Case Study 3: Social networks channel the spread of innovations

whale_networkCollating 73,790 observations of 653 humpback whales sighted more than  20 times over a 27 year period allowed us to trace the spread of a hunting innovation first spotted in a single individual. This ‘lob-tail’ behaviour involves smacking the tail on the ocean surface to make a shoal of fish bunch, and be more efficiently harvested by the whales’ ‘bubble-netting’ hunt technique.

Mapping the social network of the whales by observing who associated with whom revealed that the new innovation had diffused along the lines of the network, thus implicating social learning [1]. In similar fashion, being a socially central ‘well-connected’ monkey predicted the adoption of alternative foraging methods we introduced experimentally into two groups of monkeys [2].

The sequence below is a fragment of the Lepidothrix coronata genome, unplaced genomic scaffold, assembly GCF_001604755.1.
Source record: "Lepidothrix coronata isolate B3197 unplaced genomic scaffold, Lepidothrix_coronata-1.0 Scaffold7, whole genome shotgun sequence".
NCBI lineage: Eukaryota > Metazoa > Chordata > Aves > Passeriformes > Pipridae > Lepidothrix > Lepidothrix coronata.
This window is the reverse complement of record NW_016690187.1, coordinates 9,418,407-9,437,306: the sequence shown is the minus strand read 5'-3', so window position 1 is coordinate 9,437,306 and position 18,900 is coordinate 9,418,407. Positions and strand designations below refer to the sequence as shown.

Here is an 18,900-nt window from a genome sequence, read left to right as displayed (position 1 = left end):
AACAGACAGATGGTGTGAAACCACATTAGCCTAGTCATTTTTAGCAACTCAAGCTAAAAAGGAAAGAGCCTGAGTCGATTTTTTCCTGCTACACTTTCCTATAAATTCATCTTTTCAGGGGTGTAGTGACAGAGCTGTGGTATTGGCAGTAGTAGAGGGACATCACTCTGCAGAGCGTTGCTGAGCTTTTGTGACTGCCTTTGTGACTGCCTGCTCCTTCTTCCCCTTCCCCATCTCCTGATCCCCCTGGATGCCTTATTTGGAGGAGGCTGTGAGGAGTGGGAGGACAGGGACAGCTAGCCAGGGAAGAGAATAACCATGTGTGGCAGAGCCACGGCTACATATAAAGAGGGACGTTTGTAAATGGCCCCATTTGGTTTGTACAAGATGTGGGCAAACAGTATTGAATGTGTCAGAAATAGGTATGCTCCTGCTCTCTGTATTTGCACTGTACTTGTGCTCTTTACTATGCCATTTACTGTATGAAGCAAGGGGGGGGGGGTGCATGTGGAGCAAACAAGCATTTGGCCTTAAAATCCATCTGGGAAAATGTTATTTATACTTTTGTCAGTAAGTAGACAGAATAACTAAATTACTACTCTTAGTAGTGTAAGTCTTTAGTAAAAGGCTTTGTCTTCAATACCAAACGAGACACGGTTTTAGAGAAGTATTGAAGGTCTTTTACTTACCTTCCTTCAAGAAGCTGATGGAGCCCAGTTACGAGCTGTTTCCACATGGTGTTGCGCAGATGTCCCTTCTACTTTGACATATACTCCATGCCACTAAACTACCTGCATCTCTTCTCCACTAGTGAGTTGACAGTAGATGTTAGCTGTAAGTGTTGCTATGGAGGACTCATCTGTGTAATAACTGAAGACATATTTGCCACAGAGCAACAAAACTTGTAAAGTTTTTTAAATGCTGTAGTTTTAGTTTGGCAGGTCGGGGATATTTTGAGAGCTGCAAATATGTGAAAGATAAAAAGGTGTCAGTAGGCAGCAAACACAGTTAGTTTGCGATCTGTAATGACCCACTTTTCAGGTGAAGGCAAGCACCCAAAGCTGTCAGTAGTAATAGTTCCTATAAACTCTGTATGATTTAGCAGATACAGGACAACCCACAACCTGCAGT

[1]  J.Allen, M. Weinrich, W. Hoppitt, & L. Rendell. ‚Network-based diffusion analysis reveals cultural transmission of lobtail feeding in humpback whales’. Science 340, 485-488.

[2] Claidière, N., Messer, E. J. E., Hoppitt, W. & Whiten, A. (2013). Diffusion dynamics of socially learned foraging techniques in two groups of squirrel monkeys. Current Biology 23, 1251-1255. )